Limping Child

Is a Limp in a Young Child a Problem that Needs Treatment?

A limping child is a common reason to visit the doctor, and prompt evaluation of a limp is important.  While many causes of a limp will resolve with time, it is important to ensure there is not a more urgent underlying problem that could require urgent treatment.

Limping children, especially young toddlers, can be difficult to diagnose.  Unable to communicate verbally, and often frightened of a medical setting, it is important that they are examined by someone knowledgeable of the causes of a limp.  Listed here are some of the causes of a limp in young children, and the common characteristics that define each of these problems.

Broken Bones

child leg injury
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One of the most common causes of a limp is a broken bone.  Most often, the injury will be noticed, although it's possible that an injury could have occurred with no one witnessing the incident.

Doctors should always be suspicious of child abuse/neglect when stories that don't make sense, there are multiple broken bones, or evidence of multiple healed broken bones.  While doctors understand that fractures often occur in children, it is best to be cautious and ensure the child is not in an unsafe environment.  In addition, there are specific patterns of fractures that almost always occur in an abuse situation.

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Infections are one of the most worrisome causes of limping in young children.  Because of the blood supply to the bones, children are more susceptible to spontaneous joint infections than adults.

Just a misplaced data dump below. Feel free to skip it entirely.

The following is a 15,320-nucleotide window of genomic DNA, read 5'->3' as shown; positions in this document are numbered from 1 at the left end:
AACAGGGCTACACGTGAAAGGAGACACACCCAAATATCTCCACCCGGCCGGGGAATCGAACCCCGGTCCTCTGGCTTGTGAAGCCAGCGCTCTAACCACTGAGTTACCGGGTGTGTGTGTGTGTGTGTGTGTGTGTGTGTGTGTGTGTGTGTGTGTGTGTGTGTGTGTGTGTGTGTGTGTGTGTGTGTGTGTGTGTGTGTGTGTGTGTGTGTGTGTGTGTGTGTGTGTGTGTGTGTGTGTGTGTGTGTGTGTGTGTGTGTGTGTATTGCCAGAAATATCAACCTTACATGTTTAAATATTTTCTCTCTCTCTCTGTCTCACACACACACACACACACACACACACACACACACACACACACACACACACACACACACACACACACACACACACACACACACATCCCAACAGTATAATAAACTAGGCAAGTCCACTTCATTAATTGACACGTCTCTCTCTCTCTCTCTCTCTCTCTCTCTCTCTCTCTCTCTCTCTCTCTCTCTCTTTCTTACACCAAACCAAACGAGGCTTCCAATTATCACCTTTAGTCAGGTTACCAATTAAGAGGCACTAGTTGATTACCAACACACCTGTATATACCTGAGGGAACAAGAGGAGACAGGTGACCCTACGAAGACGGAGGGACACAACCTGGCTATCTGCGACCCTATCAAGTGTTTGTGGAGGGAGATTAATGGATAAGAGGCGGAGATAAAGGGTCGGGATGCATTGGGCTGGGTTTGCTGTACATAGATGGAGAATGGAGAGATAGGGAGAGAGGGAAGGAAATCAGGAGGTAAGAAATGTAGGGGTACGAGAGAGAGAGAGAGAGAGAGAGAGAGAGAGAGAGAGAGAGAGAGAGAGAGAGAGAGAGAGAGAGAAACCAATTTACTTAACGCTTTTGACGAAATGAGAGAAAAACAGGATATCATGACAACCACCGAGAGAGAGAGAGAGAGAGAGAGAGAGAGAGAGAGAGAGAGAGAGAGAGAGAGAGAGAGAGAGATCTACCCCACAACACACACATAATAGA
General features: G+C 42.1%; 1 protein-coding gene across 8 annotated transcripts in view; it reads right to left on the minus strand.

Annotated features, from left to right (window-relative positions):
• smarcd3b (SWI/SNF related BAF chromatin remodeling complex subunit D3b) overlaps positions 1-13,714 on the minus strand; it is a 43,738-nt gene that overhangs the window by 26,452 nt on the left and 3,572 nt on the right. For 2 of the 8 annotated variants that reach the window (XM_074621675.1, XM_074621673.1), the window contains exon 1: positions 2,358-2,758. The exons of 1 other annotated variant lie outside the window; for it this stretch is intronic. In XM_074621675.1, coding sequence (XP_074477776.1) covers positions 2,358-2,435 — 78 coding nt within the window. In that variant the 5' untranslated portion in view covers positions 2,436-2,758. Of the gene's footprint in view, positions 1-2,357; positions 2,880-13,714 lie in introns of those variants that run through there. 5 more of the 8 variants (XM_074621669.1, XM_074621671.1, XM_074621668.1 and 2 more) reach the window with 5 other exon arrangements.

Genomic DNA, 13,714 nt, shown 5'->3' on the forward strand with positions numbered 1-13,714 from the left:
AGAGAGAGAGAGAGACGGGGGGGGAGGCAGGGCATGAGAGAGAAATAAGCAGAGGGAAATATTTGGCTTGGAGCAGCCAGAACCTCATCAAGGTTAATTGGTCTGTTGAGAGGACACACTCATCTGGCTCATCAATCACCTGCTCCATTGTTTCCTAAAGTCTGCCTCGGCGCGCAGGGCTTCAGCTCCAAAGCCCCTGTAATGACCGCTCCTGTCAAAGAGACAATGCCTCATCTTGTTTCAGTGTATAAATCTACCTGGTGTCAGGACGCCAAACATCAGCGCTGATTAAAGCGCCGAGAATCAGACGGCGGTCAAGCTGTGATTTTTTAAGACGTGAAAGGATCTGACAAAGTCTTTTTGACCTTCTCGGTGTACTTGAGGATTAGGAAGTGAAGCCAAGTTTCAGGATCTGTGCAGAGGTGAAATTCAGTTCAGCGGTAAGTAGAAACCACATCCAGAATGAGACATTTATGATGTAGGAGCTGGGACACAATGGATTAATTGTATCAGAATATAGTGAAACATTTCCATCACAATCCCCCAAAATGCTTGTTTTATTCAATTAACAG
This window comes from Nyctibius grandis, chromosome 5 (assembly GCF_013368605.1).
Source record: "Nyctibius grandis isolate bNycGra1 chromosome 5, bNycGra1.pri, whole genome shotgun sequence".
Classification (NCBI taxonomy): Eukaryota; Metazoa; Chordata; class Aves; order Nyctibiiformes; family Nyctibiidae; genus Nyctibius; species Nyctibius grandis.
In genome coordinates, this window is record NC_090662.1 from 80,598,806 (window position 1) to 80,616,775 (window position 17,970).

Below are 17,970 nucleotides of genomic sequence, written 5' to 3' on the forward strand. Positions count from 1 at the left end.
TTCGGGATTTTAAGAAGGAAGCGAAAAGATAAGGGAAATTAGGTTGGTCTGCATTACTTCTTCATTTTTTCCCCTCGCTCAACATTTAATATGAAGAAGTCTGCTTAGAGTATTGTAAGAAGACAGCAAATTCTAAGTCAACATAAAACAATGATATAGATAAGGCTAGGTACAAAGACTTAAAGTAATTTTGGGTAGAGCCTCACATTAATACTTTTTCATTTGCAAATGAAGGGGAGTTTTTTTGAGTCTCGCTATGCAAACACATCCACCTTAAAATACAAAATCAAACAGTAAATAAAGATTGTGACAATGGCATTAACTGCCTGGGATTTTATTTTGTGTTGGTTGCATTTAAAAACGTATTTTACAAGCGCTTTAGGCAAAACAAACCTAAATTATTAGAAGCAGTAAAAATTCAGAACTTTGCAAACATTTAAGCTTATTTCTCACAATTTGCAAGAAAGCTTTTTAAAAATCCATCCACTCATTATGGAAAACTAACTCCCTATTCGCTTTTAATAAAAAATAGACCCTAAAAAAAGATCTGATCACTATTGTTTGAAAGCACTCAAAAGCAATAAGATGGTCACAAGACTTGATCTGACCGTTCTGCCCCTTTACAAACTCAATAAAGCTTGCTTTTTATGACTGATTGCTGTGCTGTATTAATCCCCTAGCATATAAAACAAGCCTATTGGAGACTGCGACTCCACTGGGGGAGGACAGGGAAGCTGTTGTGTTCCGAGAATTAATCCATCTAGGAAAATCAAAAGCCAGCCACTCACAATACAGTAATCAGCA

Infections within a joint are serious problems, as left untreated, the infection will cause permanent damage to the joint cartilage.  This can lead to early arthritis of the joint. 

Treatment of joint infections usually requires urgent surgery and intravenous antibiotics.  There are a few exceptions, such as Lyme disease, which are typically treated with antibiotics alone.

Infections are usually suspected with a rapid onset of joint pain, often accompanied by a fever.   Tests can be done to detect fluid accumulation in the joint, and often a sample of fluid will be obtained to look for the infection.

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hip pain
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Inflammatory conditions can be difficult to discern from an infection, and often fluid samples from the joint will be obtained before deciding an infection is not the cause of the limp.

The most common type of inflammation is called transient synovitis, a condition that occurs in the hip joint, most commonly in boys.  The symptoms mimic an infection, but spontaneously resolve in about 1-2 weeks, and can be treated with anti-inflammatory medications.  Other causes of a limp include juvenile rheumatoid arthritis.

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Tumors are an uncommon cause of a limp in a child, but like infections,  something not to be overlooked.  Both benign (noncancerous) and malignant (cancerous) tumors can be found in young children.

Symptoms often begin gradually, with pain and a limp often being symptoms that lead to evaluation.  Pain at night (awakening the child from sleep) is sometimes characteristic of tumors.  Imaging tests including x-rays, CT scans, and MRIs can be helpful at determining if there is a tumor, and if a biopsy is necessary.

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Childhood Hip Disorders

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Several childhood hip disorders can lead to a limp.  In very young children, hip dislocations can lead to gait abnormalities, but these conditions are usually addressed before a child begins walking. 

Perthes disease is a condition that occurs when the blood supply to the bone of the ball of the ball-and-socket hip joint is impaired.

Slipped capital femoral epiphysis (SCFE) is a problem in older children (10-14) when the growth plate of the hip slides into an abnormal position.  All of these hip conditions can lead to the development of a limp in a child.

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